CHARLES BOWLER ATWOOD, Daniel Burnham’s Senior Designer from 1891 until 1895 was born in Charlestown, Massachusets in 1849. He was educated at the Lawrence Scientific School of Harvard University and in the Offices of Ware and Van Brundt. He practiced architecture in Boston and later in New York, where he was credited, while associated with the Herter Brothers, much of detail work of the Vanderbilt Mansion.
Daniel Burnham brought Atwood to Chicago in 1891, to replace John Root as Design Constultant to the Columbian Exposition of 1893.
Atwood’s years in Chicago were productive and remarkable. In addition to the Columbian Exposition, where he designed the Fine Arts Building (now the Museum of Science and Industry), the Peristyle, and the railroad terminal, he contributed to the chicago skyline with marshall field & company, the reliance building and the fisher building.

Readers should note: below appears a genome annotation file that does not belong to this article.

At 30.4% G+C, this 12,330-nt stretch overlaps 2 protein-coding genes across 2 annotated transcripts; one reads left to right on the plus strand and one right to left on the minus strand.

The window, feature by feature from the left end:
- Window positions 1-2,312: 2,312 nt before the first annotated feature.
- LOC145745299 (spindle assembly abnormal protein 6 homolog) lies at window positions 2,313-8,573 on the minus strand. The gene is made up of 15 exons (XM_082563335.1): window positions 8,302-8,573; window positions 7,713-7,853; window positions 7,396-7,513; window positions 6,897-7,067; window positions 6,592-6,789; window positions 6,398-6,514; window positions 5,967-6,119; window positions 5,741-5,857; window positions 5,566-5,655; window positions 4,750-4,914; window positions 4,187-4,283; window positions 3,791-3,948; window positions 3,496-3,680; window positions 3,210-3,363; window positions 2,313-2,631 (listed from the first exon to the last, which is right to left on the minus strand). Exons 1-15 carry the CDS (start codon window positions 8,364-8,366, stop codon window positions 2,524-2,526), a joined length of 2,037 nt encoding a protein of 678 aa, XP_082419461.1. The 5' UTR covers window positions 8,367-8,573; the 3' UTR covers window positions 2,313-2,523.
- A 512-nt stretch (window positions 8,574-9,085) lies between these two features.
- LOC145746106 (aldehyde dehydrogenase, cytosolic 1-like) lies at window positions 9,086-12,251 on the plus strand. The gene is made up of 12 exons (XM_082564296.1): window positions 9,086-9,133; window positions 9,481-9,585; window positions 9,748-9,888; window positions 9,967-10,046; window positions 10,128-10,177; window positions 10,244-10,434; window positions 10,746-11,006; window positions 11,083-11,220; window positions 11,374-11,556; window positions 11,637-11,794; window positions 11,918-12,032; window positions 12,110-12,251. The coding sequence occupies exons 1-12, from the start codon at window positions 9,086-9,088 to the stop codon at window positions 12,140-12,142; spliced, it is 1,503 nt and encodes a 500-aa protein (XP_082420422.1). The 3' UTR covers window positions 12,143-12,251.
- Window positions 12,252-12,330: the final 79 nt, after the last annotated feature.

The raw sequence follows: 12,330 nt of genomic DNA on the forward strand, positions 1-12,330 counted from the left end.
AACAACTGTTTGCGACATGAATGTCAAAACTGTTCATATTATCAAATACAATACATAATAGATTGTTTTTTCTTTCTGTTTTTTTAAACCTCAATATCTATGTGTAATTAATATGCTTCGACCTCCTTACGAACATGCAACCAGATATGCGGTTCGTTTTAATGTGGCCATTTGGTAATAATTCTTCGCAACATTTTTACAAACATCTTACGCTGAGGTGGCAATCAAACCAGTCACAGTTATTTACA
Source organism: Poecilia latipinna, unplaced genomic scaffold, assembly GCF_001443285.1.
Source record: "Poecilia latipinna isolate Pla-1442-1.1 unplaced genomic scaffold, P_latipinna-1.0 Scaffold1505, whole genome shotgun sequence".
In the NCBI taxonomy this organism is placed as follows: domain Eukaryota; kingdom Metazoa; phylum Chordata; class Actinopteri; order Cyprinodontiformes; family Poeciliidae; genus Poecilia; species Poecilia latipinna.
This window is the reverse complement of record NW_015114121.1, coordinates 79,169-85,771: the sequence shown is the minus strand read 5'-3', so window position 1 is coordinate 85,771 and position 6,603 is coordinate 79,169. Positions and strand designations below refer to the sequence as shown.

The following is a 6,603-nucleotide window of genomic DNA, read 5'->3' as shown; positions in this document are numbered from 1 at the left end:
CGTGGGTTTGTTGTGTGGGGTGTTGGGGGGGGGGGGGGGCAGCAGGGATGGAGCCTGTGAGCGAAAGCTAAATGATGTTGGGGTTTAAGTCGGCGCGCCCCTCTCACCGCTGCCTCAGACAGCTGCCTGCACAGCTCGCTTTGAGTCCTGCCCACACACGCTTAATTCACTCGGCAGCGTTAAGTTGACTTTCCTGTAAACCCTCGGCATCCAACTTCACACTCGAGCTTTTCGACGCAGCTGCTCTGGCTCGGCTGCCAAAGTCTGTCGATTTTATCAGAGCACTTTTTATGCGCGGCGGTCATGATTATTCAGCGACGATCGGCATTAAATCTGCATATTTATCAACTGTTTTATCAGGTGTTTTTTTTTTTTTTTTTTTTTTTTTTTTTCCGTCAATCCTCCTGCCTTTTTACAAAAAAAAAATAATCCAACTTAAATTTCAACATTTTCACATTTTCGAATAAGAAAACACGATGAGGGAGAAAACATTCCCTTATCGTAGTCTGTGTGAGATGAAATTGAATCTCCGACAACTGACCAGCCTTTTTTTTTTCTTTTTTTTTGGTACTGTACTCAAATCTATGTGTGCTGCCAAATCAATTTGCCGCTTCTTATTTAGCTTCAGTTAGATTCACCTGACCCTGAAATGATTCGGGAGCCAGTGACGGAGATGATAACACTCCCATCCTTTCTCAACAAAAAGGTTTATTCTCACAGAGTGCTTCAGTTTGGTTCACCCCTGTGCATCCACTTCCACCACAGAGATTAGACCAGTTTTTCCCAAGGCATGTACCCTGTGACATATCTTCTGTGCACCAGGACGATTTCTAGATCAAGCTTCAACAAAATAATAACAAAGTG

His Obituary in the New York Times said “...those who knew Atwood merely as a loveable companion, who had the failings of a somewhat artistic and erratic temperment hardly realized that he devoted much time to the serious study of his profession.....”
Facile designer, classicist, sure-handed contributor to the Chicago School of Architecture, and still, a personal enigma, Charles Bowler Atwood’s presence in Chicago tells a shadowed story that begs photography
CHARLES ATWOOD. Architecture and Ornament
PHOTOGRAPHS BY GREGORY H. JENKINS AIA